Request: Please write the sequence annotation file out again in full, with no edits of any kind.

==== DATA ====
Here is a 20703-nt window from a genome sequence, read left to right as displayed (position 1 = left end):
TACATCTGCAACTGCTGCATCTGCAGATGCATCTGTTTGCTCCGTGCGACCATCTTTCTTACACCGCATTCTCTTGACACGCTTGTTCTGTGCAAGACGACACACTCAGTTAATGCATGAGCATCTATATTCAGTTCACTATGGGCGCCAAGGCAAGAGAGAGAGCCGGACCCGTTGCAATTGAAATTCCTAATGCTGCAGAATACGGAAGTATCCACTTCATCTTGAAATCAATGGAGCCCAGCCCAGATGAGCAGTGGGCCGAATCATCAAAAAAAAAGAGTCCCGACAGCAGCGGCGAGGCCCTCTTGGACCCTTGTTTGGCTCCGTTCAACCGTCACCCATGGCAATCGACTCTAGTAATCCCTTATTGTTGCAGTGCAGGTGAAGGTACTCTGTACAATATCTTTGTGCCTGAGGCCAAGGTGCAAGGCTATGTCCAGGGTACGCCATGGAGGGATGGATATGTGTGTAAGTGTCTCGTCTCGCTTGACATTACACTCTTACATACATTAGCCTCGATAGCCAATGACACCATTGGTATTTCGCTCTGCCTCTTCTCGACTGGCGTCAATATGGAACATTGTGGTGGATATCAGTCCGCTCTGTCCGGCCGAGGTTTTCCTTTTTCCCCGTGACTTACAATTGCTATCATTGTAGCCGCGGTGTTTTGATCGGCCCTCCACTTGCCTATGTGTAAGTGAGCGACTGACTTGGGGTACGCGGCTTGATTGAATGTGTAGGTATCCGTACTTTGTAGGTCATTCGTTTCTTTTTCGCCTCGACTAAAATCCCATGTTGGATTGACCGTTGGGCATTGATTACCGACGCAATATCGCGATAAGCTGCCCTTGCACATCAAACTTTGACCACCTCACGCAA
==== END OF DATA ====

Here is a 20703-nt window from a genome sequence, read left to right as displayed (position 1 = left end):
TACATCTGCAACTGCTGCATCTGCAGATGCATCTGTTTGCTCCGTGCGACCATCTTTCTTACACCGCATTCTCTTGACACGCTTGTTCTGTGCAAGACGACACACTCAGTTAATGCATGAGCATCTATATTCAGTTCACTATGGGCGCCAAGGCAAGAGAGAGAGCCGGACCCGTTGCAATTGAAATTCCTAATGCTGCAGAATACGGAAGTATCCACTTCATCTTGAAATCAATGGAGCCCAGCCCAGATGAGCAGTGGGCCGAATCATCAAAAAAAAAGAGTCCCGACAGCAGCGGCGAGGCCCTCTTGGACCCTTGTTTGGCTCCGTTCAACCGTCACCCATGGCAATCGACTCTAGTAATCCCTTATTGTTGCAGTGCAGGTGAAGGTACTCTGTACAATATCTTTGTGCCTGAGGCCAAGGTGCAAGGCTATGTCCAGGGTACGCCATGGAGGGATGGATATGTGTGTAAGTGTCTCGTCTCGCTTGACATTACACTCTTACATACATTAGCCTCGATAGCCAATGACACCATTGGTATTTCGCTCTGCCTCTTCTCGACTGGCGTCAATATGGAACATTGTGGTGGATATCAGTCCGCTCTGTCCGGCCGAGGTTTTCCTTTTTCCCCGTGACTTACAATTGCTATCATTGTAGCCGCGGTGTTTTGATCGGCCCTCCACTTGCCTATGTGTAAGTGAGCGACTGACTTGGGGTACGCGGCTTGATTGAATGTGTAGGTATCCGTACTTTGTAGGTCATTCGTTTCTTTTTCGCCTCGACTAAAATCCCATGTTGGATTGACCGTTGGGCATTGATTACCGACGCAATATCGCGATAAGCTGCCCTTGCACATCAAACTTTGACCACCTCACGCAA